O.Wilde, Preface to 'The Picture of Dorian Gray'

The artist is the creator of beautiful things. (...)
Those who find ugly meanings in beautiful things are corrupt without being charming. This is a fault.
Those who find beautiful meanings in beautiful things are the cultivated. For these there is hope.
They are the elect to whom beautiful things mean only Beauty.
There is no such thing as a moral or an immoral book. Books are well written, or badly written. That is all. (...)

No artist is ever morbid. The artist can express everything. (...)
All art is at once surface and symbol. Those who go beneath the surface do so at their peril.
Those who read the symbol do so at their peril.
It is the spectator, and not life, that art really mirrors.
Diversity of opinion about a work of art shows that the work is new, complex, and vital.
When critics disagree the artist is in accord with himself...

O. Wilde (1854-1900),
Preface to 'The Picture of Dorian Gray'

Wednesday, February 16, 2011

Constantin François de Chassebœuf, Comte de Volney

Constantin François
de Chassebœuf,

Comte de Volney

(1757 – 1820)  

French philosopher, historian,
orientalist and politician.


Born of a noble family, he was initially interested in Law and Medicine, but then he decided to study Classical languages.
In 1782 he left for a long journey to the East. At first he spent nearly seven months in the Ottoman Egypt where he retreated into a Coptic convent to learn Arabic. Then he went to live for nearly two years in Greater Syria (what is today Lebanon and Israel/Palestine).
He returned to France in 1785 where he spent the following two years compiling his notes about his travelling experiences. His « Traité sur la simplification des langues orientales » published in 1795, is the earliest treatise dedicated by Volney to his great works about this theme which will make him famous. Soon after he wrote his ‘Voyage en Egypte et en Syrie’ which  was published 1787, and his Considérations sur la guerre des Turcs et de la Russie followed only  a year later.
After the outbreak of the French Revolution (1789-1799), Chassebœuf became a member both of the Estates-General and of the National Constituent Assembly.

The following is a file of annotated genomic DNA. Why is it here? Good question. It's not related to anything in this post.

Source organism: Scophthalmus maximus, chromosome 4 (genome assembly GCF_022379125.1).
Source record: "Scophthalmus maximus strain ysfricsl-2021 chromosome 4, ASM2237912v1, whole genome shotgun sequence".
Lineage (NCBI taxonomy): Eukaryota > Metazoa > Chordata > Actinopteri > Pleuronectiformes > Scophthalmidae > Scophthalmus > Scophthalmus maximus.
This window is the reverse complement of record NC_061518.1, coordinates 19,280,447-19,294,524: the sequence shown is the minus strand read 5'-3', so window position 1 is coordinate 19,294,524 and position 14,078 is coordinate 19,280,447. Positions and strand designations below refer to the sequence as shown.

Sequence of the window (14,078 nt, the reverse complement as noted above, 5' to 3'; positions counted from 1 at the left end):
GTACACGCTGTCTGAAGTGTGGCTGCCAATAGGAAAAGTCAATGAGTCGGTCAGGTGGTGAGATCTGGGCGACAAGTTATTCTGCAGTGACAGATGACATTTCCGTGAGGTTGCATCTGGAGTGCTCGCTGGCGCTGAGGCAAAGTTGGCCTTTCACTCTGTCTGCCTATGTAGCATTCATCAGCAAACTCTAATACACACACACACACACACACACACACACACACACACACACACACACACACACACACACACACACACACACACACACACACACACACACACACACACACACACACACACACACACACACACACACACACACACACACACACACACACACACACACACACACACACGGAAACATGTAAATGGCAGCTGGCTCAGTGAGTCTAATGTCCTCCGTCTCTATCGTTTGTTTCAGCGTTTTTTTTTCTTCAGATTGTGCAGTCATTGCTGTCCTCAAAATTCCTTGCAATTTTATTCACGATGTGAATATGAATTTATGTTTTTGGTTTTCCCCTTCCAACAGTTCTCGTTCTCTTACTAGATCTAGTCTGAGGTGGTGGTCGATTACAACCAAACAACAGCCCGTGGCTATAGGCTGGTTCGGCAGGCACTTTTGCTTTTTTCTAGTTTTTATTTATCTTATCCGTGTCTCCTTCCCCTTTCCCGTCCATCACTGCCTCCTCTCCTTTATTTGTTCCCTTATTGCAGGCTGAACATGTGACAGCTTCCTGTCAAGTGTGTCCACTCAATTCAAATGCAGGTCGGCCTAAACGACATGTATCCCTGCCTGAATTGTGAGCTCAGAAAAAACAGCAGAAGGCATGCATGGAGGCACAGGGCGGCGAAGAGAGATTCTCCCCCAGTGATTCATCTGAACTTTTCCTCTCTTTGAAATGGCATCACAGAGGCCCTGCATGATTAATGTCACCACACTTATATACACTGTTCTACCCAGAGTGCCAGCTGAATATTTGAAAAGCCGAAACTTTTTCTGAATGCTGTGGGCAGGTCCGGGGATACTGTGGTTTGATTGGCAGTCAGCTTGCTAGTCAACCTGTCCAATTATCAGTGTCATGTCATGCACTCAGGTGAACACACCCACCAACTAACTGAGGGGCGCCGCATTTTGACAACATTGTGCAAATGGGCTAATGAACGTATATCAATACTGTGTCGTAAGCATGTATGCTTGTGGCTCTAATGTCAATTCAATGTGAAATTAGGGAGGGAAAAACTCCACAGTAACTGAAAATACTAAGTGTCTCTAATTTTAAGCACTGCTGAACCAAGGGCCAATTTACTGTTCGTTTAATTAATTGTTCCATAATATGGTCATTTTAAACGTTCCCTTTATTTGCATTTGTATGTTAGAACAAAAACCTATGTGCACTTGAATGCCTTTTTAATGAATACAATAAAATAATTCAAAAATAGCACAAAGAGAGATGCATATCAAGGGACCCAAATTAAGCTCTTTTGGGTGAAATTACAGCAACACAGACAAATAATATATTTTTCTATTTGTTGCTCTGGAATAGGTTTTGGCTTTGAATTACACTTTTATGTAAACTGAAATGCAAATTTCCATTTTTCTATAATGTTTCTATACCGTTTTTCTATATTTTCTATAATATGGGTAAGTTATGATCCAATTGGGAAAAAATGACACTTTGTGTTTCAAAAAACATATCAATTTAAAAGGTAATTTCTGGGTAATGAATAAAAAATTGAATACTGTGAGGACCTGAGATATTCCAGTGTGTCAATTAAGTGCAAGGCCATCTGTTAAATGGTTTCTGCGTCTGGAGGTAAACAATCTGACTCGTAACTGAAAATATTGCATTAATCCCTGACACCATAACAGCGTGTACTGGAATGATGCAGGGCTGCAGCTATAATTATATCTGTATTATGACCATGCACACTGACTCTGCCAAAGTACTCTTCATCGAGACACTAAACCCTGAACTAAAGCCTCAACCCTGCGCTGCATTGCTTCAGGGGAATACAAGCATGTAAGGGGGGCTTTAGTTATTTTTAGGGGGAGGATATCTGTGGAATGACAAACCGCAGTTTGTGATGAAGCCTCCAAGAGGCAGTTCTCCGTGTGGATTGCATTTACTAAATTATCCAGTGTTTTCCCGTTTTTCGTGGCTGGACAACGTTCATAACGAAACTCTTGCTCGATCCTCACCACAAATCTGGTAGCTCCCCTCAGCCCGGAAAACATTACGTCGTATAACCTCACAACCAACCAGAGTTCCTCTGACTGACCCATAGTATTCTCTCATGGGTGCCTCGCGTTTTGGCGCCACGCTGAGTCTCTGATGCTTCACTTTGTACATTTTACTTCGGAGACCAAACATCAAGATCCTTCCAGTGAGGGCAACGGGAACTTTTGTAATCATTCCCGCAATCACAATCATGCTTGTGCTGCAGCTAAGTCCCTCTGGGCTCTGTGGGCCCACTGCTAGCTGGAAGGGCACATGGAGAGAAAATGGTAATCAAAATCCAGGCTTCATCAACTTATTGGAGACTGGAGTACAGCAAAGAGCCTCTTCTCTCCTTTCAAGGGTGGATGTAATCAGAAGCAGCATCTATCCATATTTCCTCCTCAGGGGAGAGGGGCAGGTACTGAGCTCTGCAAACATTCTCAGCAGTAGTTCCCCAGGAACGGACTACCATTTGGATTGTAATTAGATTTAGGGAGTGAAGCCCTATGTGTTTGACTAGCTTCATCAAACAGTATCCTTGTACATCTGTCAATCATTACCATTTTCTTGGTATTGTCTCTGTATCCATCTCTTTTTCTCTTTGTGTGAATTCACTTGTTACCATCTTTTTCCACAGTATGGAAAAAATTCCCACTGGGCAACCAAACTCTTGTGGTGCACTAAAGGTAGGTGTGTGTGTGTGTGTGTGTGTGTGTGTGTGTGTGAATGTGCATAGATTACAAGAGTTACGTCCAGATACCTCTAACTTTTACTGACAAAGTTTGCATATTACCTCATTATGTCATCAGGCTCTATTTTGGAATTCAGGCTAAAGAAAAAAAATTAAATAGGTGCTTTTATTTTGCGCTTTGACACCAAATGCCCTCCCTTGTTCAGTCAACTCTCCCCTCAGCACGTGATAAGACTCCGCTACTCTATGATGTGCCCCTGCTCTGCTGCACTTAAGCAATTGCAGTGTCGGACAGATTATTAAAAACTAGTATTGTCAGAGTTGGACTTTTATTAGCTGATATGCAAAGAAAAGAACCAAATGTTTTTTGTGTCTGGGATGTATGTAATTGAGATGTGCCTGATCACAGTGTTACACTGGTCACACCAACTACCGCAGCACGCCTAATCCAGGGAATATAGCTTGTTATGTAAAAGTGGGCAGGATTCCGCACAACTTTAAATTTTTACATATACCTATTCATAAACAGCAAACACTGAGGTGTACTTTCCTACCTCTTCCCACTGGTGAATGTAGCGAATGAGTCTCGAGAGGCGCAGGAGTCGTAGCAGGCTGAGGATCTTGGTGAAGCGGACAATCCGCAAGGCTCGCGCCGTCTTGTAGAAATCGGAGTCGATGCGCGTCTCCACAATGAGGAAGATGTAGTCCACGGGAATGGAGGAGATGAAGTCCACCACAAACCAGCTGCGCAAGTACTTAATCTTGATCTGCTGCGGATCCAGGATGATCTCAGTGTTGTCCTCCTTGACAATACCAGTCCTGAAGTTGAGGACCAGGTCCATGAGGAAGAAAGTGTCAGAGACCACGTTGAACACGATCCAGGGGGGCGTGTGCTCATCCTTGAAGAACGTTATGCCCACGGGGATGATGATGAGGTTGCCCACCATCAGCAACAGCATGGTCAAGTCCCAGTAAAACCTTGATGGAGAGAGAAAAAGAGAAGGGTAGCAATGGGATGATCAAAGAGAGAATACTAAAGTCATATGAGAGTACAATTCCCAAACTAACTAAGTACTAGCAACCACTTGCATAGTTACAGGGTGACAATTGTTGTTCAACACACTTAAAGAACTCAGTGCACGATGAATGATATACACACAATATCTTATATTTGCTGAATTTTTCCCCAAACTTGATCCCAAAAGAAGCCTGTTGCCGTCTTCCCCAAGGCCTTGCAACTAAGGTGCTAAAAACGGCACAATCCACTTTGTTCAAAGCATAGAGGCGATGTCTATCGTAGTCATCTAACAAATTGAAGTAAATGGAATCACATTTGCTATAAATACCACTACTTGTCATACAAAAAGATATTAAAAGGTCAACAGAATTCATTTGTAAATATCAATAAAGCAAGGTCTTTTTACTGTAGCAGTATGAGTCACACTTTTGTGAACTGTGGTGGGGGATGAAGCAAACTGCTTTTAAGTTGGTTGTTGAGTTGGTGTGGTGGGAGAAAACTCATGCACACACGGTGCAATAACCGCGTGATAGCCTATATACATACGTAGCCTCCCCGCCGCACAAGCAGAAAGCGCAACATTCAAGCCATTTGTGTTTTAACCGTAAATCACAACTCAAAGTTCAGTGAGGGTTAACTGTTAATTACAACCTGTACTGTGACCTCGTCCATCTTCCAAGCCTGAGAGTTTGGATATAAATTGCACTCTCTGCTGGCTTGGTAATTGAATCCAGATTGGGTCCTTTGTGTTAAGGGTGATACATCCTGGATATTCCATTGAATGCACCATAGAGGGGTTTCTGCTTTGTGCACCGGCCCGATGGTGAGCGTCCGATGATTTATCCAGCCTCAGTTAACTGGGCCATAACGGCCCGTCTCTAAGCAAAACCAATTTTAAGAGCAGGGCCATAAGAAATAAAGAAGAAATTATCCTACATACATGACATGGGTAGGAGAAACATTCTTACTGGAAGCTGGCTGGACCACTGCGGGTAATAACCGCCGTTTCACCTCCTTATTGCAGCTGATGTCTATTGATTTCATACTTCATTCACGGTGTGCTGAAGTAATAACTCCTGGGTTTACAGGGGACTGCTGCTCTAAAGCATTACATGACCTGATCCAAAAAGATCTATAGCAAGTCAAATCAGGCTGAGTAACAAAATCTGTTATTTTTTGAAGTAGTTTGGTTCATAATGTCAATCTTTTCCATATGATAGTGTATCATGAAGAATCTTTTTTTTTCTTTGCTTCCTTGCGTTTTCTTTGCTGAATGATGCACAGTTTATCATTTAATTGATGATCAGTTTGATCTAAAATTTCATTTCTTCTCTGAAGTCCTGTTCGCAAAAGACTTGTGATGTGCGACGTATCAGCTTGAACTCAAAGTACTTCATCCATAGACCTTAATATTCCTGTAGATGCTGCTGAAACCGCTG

In 1791 appeared Les Ruines, ou méditations sur les révolutions des empires, an essay on the philosophy of history, containing a vision which predicts the final union of all religions by the recognition of the common truth underlying them all.

Volney’s text is a strong criticism of tyranny and celebration of liberty, quite typical in his time, and partly inspired by the battles between Russia and Turkey that broke out in 1788.
But his book is also one of the strangest in the genre. After some pages on the perfidy of the Turks and the sufferings of the oppressed Greeks and Arabs, the author wanders through the ruins talking to a holy spirit for about two hundred pages. This spirit shows him a future in which all nations have come together in an international democratic government. Together they decide then to interrogate all the religions of the world to understand what it is true in each. Basically, they conclude that all of them are largely false and are simply  degraded versions of the ancient Egyptian astrology. It is important to point out that even the historicity of Jesus is questioned here, and that Chassebœuf was one of the earliest writers to deal with such a a matter.
In the end the text contains a vision which predicts the final union of all religions by the recognition of the common truth which is at the base of them all (= as, in origin, all religions were one at their root).

Volney was thrown into prison during the Jacobin Club triumph, but escaped the guillotine; he was some time professor of history at the newly founded École Normale. In 1795 became a member of the Académie française.
In that same year, he travelled to the United States, where he intended to spend some time.  In 1797 he was accused by John Adams' administration of being a French spy sent there to prepare for a French  reoccupation of Louisiana. As a result he was forced to return to France in 1798. Thanks to his travels in the New World, he wrote his Tableau du climat et du sol des Etats-Unis’ which was published in 1803.
He was not a partisan of Napoleon Bonaparte, but, being a moderate Liberal, he served in the First French Empire, and Napoleon made him a count and put him into the senate.
Constantin François de Chassebœuf assumed the name of Volney  (= contraction of Voltaire, a writer he greatly loved, and Ferney, the town on the Swiss border where Voltaire spent the years between 1759 and 1778 and that it was than renamed Ferney-Voltaire).
After the Bourbon Restoration and upon recognition of his hostility towards the Empire,  the Comte of Volney was later made a Peer of France.
Constantin François de Chassebœuf, Comte de Volney, died in Paris and was buried at the Père Lachaisen Cemetery.


1 comment:

  1. Anna, thanks for your review of Volney's Ruins of Empires. One thing to note is the edition you feature in the accompanying image. That edition was translated by Thomas Jefferson. For more details I invite you to see my website:


    Best Regards,